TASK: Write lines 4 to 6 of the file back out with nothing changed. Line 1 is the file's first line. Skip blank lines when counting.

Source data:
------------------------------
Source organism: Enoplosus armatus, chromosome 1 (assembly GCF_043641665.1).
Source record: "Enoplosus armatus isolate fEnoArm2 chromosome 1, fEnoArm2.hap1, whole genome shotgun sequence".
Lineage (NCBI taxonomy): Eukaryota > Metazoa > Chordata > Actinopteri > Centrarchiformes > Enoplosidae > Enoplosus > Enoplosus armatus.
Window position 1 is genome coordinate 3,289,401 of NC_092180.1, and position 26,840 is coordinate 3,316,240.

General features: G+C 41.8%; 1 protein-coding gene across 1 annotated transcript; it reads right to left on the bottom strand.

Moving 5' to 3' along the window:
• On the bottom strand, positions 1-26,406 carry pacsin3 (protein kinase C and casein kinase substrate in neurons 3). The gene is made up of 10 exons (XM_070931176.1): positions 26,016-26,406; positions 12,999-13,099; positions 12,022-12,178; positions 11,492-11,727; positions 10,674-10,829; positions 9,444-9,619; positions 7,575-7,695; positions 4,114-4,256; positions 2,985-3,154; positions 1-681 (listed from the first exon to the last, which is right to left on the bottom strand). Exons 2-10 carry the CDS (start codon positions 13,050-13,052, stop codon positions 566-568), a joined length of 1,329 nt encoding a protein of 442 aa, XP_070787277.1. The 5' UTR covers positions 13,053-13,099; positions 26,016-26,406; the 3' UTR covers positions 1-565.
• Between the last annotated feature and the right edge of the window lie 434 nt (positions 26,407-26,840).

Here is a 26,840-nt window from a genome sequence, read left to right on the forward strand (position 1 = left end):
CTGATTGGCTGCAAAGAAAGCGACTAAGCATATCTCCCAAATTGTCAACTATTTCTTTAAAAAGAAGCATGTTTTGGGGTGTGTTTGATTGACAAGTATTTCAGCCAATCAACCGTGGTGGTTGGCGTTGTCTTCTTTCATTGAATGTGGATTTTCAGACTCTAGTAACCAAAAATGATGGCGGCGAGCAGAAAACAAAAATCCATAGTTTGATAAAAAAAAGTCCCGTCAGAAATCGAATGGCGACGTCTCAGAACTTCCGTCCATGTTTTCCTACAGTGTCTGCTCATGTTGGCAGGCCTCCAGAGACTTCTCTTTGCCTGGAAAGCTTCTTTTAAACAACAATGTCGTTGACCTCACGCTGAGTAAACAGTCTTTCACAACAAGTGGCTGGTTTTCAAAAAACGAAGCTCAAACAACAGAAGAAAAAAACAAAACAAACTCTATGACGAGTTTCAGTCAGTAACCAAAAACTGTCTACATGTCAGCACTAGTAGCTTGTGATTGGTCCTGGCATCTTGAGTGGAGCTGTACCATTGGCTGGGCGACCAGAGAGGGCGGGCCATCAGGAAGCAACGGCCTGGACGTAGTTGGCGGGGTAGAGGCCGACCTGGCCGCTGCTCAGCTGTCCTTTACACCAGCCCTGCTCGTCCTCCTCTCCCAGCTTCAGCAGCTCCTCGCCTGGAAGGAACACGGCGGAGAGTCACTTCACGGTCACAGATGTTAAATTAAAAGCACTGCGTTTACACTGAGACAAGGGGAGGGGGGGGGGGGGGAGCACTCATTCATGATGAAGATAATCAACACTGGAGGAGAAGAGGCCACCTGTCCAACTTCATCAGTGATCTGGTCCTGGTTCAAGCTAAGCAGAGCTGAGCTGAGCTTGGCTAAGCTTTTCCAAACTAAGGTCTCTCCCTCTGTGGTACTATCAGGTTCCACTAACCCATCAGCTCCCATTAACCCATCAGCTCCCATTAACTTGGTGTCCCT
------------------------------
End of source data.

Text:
Window position 1 is genome coordinate 3,289,401 of NC_092180.1, and position 26,840 is coordinate 3,316,240.

General features: G+C 41.8%; 1 protein-coding gene across 1 annotated transcript; it reads right to left on the bottom strand.

Moving 5' to 3' along the window: